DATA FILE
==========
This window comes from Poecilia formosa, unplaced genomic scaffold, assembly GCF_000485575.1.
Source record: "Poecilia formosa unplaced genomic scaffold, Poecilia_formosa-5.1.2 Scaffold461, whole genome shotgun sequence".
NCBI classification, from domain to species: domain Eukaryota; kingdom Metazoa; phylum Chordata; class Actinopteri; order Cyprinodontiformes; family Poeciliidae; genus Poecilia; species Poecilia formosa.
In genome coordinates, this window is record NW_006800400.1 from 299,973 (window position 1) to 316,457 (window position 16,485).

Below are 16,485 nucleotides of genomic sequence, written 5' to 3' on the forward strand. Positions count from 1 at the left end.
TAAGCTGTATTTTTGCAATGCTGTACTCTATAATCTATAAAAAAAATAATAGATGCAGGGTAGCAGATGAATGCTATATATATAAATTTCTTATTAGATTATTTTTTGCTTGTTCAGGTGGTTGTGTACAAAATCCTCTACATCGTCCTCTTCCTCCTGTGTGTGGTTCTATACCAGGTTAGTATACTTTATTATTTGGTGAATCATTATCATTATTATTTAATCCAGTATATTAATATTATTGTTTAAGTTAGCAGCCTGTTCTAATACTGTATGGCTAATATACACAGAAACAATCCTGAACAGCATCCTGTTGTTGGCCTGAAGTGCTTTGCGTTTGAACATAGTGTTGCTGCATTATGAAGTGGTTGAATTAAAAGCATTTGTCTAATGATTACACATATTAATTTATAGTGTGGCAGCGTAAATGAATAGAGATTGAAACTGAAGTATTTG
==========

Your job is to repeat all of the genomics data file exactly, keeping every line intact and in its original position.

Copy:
This window comes from Poecilia formosa, unplaced genomic scaffold, assembly GCF_000485575.1.
Source record: "Poecilia formosa unplaced genomic scaffold, Poecilia_formosa-5.1.2 Scaffold461, whole genome shotgun sequence".
NCBI classification, from domain to species: domain Eukaryota; kingdom Metazoa; phylum Chordata; class Actinopteri; order Cyprinodontiformes; family Poeciliidae; genus Poecilia; species Poecilia formosa.
In genome coordinates, this window is record NW_006800400.1 from 299,973 (window position 1) to 316,457 (window position 16,485).

Below are 16,485 nucleotides of genomic sequence, written 5' to 3' on the forward strand. Positions count from 1 at the left end.
TAAGCTGTATTTTTGCAATGCTGTACTCTATAATCTATAAAAAAAATAATAGATGCAGGGTAGCAGATGAATGCTATATATATAAATTTCTTATTAGATTATTTTTTGCTTGTTCAGGTGGTTGTGTACAAAATCCTCTACATCGTCCTCTTCCTCCTGTGTGTGGTTCTATACCAGGTTAGTATACTTTATTATTTGGTGAATCATTATCATTATTATTTAATCCAGTATATTAATATTATTGTTTAAGTTAGCAGCCTGTTCTAATACTGTATGGCTAATATACACAGAAACAATCCTGAACAGCATCCTGTTGTTGGCCTGAAGTGCTTTGCGTTTGAACATAGTGTTGCTGCATTATGAAGTGGTTGAATTAAAAGCATTTGTCTAATGATTACACATATTAATTTATAGTGTGGCAGCGTAAATGAATAGAGATTGAAACTGAAGTATTTG